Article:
- You need to know what you planted last year (as crazy as it might sound, it is easy to forget what you planted sometimes, especially if you planted a lot of different things)
- You need to know how each type of plant grew and produced
- You need to know what your water requirements for each type of plant were
- You need to know what the weather was like
- You need to know what your soil pH levels were in each bed you planted in (you can learn more about soil pH here)
- You need to know if you over produced or under produced certain plants for your family’s consumption
- You need to know which plants were heirloom, hybrid, or GMO (depending on what you grow. We stick to heirloom for the most part with some hybrid tomatoes thrown in here and there and we completely avoid GMO for many reasons)
- You need to know what types of pests you had, where, and what was effective (if anything) at controlling them
As you can see there are a lot of things you need to know about your plants and relying on your memory just isn’t going to cut it. A gardening journal doesn’t have to be complicated. In fact, placing a spiral notebook in your greenhouse or next to your gardening tools (but not somewhere it could get wet, that would ruin all your hard work) is the perfect solution. That way while you are in the garden you can just jot down some simple notes. You might make note of:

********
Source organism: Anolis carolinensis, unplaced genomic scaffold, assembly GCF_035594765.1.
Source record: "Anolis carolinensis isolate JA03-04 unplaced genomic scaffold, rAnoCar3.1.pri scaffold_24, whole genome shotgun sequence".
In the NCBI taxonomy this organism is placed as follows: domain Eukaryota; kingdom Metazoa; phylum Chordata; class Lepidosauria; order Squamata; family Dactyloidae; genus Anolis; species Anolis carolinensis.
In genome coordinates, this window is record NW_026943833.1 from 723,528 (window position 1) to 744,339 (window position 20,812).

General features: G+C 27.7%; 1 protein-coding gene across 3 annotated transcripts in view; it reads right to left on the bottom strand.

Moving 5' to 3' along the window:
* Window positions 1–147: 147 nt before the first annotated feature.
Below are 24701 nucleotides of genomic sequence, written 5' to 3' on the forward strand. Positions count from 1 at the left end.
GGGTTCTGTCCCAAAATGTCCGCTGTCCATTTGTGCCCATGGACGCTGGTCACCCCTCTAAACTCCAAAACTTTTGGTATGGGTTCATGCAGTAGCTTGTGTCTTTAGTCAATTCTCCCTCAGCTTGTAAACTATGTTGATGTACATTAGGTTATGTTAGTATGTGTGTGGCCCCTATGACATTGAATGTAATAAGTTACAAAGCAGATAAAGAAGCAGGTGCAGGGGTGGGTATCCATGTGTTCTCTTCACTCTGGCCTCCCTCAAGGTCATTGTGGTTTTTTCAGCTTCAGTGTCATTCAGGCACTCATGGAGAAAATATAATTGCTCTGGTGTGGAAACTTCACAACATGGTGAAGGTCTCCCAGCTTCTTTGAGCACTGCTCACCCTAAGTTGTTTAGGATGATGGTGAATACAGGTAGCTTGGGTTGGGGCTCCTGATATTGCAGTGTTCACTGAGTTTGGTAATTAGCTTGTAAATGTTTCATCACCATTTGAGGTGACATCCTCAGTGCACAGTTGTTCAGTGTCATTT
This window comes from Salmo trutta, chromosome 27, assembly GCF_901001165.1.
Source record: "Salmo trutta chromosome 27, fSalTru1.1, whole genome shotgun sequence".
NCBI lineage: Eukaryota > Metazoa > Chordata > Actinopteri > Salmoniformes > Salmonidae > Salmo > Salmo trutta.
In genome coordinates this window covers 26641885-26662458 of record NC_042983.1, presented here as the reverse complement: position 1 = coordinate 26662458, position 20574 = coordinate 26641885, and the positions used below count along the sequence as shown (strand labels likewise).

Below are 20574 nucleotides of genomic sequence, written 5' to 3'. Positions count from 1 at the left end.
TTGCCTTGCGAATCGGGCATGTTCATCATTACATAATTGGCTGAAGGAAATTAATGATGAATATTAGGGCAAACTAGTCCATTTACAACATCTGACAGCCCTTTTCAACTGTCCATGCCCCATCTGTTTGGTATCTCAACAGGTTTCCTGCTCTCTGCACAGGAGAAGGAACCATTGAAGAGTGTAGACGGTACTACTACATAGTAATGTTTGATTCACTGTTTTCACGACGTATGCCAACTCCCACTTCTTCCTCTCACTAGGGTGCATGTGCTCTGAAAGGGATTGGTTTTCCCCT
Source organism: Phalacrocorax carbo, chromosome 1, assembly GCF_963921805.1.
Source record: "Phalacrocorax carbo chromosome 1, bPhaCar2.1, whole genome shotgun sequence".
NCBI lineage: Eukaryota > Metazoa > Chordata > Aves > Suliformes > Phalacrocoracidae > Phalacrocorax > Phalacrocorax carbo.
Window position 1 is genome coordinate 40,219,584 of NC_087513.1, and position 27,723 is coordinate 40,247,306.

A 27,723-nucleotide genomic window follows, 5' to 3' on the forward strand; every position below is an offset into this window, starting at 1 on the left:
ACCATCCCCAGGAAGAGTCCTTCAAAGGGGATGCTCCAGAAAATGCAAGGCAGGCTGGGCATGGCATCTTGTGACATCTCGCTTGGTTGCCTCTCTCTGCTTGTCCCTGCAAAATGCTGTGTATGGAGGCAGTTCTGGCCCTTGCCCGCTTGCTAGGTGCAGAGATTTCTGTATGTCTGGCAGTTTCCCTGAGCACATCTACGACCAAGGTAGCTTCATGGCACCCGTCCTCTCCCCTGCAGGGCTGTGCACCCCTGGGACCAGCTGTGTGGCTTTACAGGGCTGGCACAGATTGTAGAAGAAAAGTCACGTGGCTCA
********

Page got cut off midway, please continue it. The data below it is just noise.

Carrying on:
- How many of your onion plants sprouted
- How much rainfall you received that day
- If your tomatoes have blossom end rot developing
- or if your aphids are being effectively controlled by the ladybugs you have encouraged to live in your garden this year with a simple wooden house
A sample entry might be as simple as:
March 3rd – onions have sprouted, soil moisture is ideal, possibility of frost tomorrow night, no rainfall today, temperatures 54 F high, 33 F low.
Or it could be more complex:
October 1st – blueberry bushes have lost most of their foliage and appear to be developing a fungal growth. Sprayed with an organic preparation found at the DirtDoctor.com. The soil pH is alkaline for the blueberries at 7.1 and the soil will be amended with sulfur over the winter, in the meantime the soil was sprayed with a vinegar solution of 2 tbls of vinegar to 1 gallon of water. One bush did get excessive overspray of the acidic solution and will need to be watched for damage. Blueberry bushes are not producing at this time.
See what I mean? The beauty of the gardening journal is it can be as simple or complex as you want to make it, but simply keeping a garden journal will ensure that you are better prepared for the next growing season. It can take several years to get a well balanced, maintained, organic soil established in a new garden bed and keeping that journal will help you to stay on track with amending the soil.
A vegetable garden for a truly self-sustainable family/household requires hard work, diligent planning, and good management. A garden journal is a vital part of that. Angi, at A Return To Simplicity, has a good little article on keeping a journal that points out many of the same things, again stressing the importance of garden journaling. I have the perfect solution for you if you would like to purchase a well laid out printable version rather than trying to reinvent the wheel. At $9.95 The Gardening Notebook (*affiliate link) is a steal that will last you a lifetime. It is a garden journal that is fully customizable and will grow with you and your garden helping you to be better armed every year.
Have you started journaling about your garden yet? Have a great day and God bless!